The key findings of the FOURIER trial are as follows:
- Treatment with evolocumab in patients with established cardiovascular disease, who were receiving high to moderate intensity statin therapy, over a median of 2.2 years compared with placebo resulted in significant and maintained lowering of LDL-C and significant cardiovascular risk reduction.
- Levels of even LDL-C of 22 mg/dl had beneficial effects (reduction of the key secondary endpoint) without major safety concerns. Furthermore, the Evaluating PCSK9 Binding Antibody Influence on Cognitive Health in High Cardiovascular Risk Subjects (EBBINGHAUS) cognitive function trial13 conducted in FOURIER patients showed non-inferiority of evolocumab in comparison to placebo (data presented at the American College of Cardiology Congress 2017, not yet published).
For alirocumab, the other clinically available PCSK9 inhibitor, a large Phase III program (ODYSSEY) has been conducted with 12 fulfilled trials designed to demonstrate superiority of alirocumab versus placebo, the superiority of the addition of alirocumab over up-titration of statin and/or ezetimibe.5 In addition, a large Phase III study (Evaluation of Cardiovascular Outcomes After an Acute Coronary Syndrome During Treatment with Alirocumab [ODYSSEY OUTCOMES]) is on-going to evaluate the long-term effect of alirocumab on cardiovascular events in approximately 18,000 patients after an acute coronary syndrome on a background of intensive statin therapy.11 The important differences between the FOURIER and ODYSSEY OUTCOMES trials are:10,11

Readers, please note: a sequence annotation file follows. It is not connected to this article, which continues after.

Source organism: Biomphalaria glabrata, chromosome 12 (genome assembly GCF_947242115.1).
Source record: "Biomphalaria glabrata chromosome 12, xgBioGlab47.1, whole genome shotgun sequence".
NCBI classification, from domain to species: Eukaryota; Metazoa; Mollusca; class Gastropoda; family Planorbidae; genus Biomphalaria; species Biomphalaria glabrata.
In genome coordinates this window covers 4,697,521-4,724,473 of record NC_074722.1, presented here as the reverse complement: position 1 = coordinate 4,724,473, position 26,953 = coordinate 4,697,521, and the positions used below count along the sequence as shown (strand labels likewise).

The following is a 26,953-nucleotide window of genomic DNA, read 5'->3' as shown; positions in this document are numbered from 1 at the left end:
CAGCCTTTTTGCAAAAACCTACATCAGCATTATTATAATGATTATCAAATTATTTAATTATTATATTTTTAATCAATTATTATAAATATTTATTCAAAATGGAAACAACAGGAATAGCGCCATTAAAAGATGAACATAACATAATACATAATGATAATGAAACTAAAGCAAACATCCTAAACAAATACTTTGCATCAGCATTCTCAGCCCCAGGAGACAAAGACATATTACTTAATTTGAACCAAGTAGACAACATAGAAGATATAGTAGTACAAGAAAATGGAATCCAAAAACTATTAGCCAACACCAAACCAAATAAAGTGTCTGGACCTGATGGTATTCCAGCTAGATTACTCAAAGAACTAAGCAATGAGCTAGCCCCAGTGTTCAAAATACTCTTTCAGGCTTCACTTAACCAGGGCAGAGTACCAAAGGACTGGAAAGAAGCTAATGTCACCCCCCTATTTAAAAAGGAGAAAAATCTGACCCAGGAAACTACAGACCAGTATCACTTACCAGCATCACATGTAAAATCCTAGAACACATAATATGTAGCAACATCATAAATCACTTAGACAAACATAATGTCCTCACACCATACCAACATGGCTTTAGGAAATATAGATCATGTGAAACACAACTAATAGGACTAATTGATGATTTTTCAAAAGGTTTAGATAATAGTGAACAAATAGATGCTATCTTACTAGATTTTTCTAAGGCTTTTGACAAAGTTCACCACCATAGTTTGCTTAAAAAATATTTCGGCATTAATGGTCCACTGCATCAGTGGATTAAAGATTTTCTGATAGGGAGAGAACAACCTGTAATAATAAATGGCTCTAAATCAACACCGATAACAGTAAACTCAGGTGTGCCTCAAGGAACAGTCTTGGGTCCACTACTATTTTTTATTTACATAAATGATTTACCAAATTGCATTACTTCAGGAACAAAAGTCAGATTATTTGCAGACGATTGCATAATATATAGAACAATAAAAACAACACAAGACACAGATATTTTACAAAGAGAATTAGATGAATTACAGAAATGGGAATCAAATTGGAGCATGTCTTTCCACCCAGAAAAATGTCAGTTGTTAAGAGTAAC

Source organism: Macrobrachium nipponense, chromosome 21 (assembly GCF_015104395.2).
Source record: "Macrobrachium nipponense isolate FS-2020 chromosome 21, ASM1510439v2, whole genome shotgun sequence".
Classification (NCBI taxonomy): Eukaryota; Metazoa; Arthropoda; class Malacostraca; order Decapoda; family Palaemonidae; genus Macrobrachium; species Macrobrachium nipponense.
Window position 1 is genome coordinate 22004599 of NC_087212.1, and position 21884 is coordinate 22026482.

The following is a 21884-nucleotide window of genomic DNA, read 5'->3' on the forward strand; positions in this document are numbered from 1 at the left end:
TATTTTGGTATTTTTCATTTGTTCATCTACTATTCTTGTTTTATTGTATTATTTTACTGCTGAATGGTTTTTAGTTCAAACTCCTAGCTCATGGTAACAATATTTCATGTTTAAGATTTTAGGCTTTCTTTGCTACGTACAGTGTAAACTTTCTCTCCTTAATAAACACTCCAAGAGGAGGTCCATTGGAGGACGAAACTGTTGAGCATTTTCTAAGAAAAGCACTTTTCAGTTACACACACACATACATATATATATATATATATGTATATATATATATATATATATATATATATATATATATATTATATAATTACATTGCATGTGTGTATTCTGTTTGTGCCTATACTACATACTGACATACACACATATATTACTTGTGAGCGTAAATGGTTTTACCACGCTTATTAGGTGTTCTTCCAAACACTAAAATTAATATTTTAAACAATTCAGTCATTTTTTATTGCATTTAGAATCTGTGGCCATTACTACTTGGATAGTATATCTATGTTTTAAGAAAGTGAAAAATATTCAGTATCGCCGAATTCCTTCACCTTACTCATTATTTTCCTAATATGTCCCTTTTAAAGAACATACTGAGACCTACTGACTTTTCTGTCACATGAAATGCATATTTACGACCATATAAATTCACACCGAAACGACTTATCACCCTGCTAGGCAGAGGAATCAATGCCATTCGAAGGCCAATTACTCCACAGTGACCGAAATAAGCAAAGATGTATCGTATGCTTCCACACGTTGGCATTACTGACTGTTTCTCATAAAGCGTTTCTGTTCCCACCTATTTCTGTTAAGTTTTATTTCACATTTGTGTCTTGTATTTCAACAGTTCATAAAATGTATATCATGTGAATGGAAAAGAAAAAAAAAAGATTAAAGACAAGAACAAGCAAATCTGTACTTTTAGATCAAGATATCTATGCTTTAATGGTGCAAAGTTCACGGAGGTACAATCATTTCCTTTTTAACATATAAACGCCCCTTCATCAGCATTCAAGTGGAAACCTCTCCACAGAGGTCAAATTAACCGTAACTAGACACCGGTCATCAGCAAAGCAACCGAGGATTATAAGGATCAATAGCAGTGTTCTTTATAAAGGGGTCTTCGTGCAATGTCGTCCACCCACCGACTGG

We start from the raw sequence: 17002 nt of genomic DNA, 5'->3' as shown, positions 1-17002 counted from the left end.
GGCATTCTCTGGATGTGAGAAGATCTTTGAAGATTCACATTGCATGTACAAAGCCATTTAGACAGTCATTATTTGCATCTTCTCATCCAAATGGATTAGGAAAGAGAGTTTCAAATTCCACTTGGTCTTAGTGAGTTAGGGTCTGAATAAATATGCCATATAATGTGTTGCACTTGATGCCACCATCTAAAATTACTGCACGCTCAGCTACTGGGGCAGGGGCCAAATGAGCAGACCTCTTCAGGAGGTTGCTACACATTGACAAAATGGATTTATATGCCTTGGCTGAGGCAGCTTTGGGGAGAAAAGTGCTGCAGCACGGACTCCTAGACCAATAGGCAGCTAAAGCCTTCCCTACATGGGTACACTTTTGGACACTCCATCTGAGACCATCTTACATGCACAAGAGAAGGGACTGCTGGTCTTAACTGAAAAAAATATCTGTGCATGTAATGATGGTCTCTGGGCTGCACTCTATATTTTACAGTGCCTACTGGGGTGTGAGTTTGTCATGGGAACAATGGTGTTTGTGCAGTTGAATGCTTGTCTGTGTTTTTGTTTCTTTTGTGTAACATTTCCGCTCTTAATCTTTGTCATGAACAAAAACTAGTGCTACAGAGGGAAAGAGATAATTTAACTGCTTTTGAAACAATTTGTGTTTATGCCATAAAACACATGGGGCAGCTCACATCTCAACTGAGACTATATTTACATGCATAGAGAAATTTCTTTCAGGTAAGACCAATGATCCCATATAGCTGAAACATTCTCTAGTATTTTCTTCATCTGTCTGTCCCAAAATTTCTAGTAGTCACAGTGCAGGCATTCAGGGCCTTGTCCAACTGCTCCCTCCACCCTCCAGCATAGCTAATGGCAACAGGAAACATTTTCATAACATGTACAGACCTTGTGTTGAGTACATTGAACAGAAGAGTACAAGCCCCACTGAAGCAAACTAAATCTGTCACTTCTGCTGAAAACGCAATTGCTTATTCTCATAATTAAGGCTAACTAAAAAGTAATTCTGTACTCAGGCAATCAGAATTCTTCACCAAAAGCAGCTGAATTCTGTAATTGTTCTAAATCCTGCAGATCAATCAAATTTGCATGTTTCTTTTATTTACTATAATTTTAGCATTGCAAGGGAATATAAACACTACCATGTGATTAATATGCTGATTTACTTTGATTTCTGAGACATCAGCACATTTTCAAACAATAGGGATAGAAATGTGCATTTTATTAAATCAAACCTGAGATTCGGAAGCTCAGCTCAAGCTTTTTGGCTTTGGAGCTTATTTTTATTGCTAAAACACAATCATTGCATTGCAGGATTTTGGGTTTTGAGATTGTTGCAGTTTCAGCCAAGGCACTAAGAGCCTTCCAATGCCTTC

- ODYSSEY OUTCOMES includes a post-acute coronary syndrome population versus established atherosclerotic coronary disease in FOURIER.
- Two different doses of alirocumab, which allows some flexibility in titrating with regard to the LDL-C level, are used in ODYSSEY OUTCOMES versus evolocumab, either 140 mg every 2 weeks or 420 mg every month, according to patient preference in FOURIER.
- The primary composite outcome in FOURIER includes cardiovascular death, MI, stroke, hospitalization for unstable angina or coronary revascularization, but ODYSSEY OUTCOMES does not include revascularization in its key primary composite outcome.
- FOURIER includes a larger population (n=27,564) than ODYSSEY OUTCOMES (approximately 18,000), but with shorter follow-up (approximately 2 years versus 3 years).
Thus, both trials are complementary and aimed at demonstrating that PCSK9 inhibition reduces cardiovascular risk via potent LDL-C reduction and that this approach is safe in the long term. However, the longest follow-up of these trials is approximately 3 years. Therefore, these trials and future data will provide a sense of the true cardiovascular benefit and a more accurate understanding of very long-term (e.g. >10 years) treatment risks and possible physiological effects of potent (e.g. LDL <40 mg/dl) lowering of LDL-C.